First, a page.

Metasurfaces offer tremendous opportunities in controlling wave propagation in unusual ways that cannot be achieved with conventional optical devices. Common approach in designing metasurfaces has been the use of spatially varying, subwavelength-thick metallic and/or dielectric nanostructures for obtaining required phase change locally that yields desired optical performance. Here, we theoretically demonstrate an alternative metasurface based on time-varying resonant elements rather than space-varying ones. Our metasurface design utilizes graphene microribbon arrays that exhibit resonant behavior at terahertz wavelengths. By controlling the Fermi level, and therefore the doping of graphene, one can induce time-varying changes in the complex refractive indices of graphene, resulting in active control of the reflection amplitude and phase. Time-varying phase changes that can be achieved by applying a 1 GHz alternative current signal has been shown to change the frequency of a reflected terahertz wave on the order of 5 × 10-2 to 5 GHz depending on the operation wavelength. Time-varying metasurfaces provide an additional knob for controlling the wave propagation and facilitating active control with temporal modulation that cannot be achieved with passive space-varying metasurfaces. Time-varying metasurfaces will enable Doppler-like shifts and novel methods of actively controlling and manipulating light-matter interactions in ultrathin optical devices.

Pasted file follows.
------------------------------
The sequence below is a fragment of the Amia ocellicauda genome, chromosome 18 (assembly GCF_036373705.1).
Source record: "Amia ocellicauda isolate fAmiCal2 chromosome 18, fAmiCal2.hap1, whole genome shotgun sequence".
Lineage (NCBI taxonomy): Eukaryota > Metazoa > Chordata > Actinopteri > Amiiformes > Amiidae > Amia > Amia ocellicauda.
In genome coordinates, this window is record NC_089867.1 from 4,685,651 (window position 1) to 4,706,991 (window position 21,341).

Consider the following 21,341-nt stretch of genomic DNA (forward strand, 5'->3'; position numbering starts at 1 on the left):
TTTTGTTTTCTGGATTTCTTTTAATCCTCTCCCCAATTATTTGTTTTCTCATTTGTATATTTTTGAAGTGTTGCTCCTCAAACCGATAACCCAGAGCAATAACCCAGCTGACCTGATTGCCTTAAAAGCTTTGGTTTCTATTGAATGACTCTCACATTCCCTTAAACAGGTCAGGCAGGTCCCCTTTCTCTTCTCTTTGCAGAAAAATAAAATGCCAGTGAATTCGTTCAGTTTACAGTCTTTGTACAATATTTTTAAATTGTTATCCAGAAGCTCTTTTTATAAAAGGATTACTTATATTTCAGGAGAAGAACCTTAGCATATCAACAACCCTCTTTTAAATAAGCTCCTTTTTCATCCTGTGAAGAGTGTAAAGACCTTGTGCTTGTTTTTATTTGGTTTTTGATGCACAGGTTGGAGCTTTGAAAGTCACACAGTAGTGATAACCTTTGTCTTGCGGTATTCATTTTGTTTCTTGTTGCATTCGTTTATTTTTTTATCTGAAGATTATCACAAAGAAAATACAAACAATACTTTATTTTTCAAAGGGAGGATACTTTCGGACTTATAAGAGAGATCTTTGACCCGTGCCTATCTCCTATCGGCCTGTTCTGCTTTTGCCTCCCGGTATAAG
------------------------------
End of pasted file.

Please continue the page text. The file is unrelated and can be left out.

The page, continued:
- nonlinear optics
ASJC Scopus subject areas
- Electronic, Optical and Magnetic Materials
- Atomic and Molecular Physics, and Optics
- Electrical and Electronic Engineering